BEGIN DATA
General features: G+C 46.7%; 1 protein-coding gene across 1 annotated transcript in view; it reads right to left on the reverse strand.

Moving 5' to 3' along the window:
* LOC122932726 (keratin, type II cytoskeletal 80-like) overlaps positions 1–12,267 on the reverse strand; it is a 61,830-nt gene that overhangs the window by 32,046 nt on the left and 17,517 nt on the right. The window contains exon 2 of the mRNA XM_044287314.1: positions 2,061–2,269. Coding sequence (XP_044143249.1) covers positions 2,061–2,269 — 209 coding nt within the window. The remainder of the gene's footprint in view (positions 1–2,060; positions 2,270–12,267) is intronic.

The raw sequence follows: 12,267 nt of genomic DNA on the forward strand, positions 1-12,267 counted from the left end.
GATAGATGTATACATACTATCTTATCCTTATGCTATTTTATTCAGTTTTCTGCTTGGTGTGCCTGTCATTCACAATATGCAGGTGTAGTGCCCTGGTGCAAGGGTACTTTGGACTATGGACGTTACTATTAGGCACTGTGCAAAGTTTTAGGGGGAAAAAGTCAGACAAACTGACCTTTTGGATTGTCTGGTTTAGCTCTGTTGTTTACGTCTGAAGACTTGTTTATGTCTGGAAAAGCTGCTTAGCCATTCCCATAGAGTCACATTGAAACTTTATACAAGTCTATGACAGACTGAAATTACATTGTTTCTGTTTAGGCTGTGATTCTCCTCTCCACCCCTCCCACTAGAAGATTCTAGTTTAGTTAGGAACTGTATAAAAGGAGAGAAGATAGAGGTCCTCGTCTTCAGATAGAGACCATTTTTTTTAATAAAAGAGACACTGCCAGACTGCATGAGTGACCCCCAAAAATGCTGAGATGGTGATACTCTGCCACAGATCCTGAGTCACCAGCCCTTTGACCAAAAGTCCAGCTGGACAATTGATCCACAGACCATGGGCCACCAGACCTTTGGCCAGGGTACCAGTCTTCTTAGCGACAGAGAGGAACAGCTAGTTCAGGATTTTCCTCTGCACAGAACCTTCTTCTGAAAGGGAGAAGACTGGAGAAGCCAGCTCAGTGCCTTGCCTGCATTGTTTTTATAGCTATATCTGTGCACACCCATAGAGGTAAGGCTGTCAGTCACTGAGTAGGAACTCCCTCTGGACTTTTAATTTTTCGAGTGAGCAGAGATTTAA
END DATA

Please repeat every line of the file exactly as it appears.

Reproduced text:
General features: G+C 46.7%; 1 protein-coding gene across 1 annotated transcript in view; it reads right to left on the reverse strand.

Moving 5' to 3' along the window:
* LOC122932726 (keratin, type II cytoskeletal 80-like) overlaps positions 1–12,267 on the reverse strand; it is a 61,830-nt gene that overhangs the window by 32,046 nt on the left and 17,517 nt on the right. The window contains exon 2 of the mRNA XM_044287314.1: positions 2,061–2,269. Coding sequence (XP_044143249.1) covers positions 2,061–2,269 — 209 coding nt within the window. The remainder of the gene's footprint in view (positions 1–2,060; positions 2,270–12,267) is intronic.

The raw sequence follows: 12,267 nt of genomic DNA on the forward strand, positions 1-12,267 counted from the left end.
GATAGATGTATACATACTATCTTATCCTTATGCTATTTTATTCAGTTTTCTGCTTGGTGTGCCTGTCATTCACAATATGCAGGTGTAGTGCCCTGGTGCAAGGGTACTTTGGACTATGGACGTTACTATTAGGCACTGTGCAAAGTTTTAGGGGGAAAAAGTCAGACAAACTGACCTTTTGGATTGTCTGGTTTAGCTCTGTTGTTTACGTCTGAAGACTTGTTTATGTCTGGAAAAGCTGCTTAGCCATTCCCATAGAGTCACATTGAAACTTTATACAAGTCTATGACAGACTGAAATTACATTGTTTCTGTTTAGGCTGTGATTCTCCTCTCCACCCCTCCCACTAGAAGATTCTAGTTTAGTTAGGAACTGTATAAAAGGAGAGAAGATAGAGGTCCTCGTCTTCAGATAGAGACCATTTTTTTTAATAAAAGAGACACTGCCAGACTGCATGAGTGACCCCCAAAAATGCTGAGATGGTGATACTCTGCCACAGATCCTGAGTCACCAGCCCTTTGACCAAAAGTCCAGCTGGACAATTGATCCACAGACCATGGGCCACCAGACCTTTGGCCAGGGTACCAGTCTTCTTAGCGACAGAGAGGAACAGCTAGTTCAGGATTTTCCTCTGCACAGAACCTTCTTCTGAAAGGGAGAAGACTGGAGAAGCCAGCTCAGTGCCTTGCCTGCATTGTTTTTATAGCTATATCTGTGCACACCCATAGAGGTAAGGCTGTCAGTCACTGAGTAGGAACTCCCTCTGGACTTTTAATTTTTCGAGTGAGCAGAGATTTAA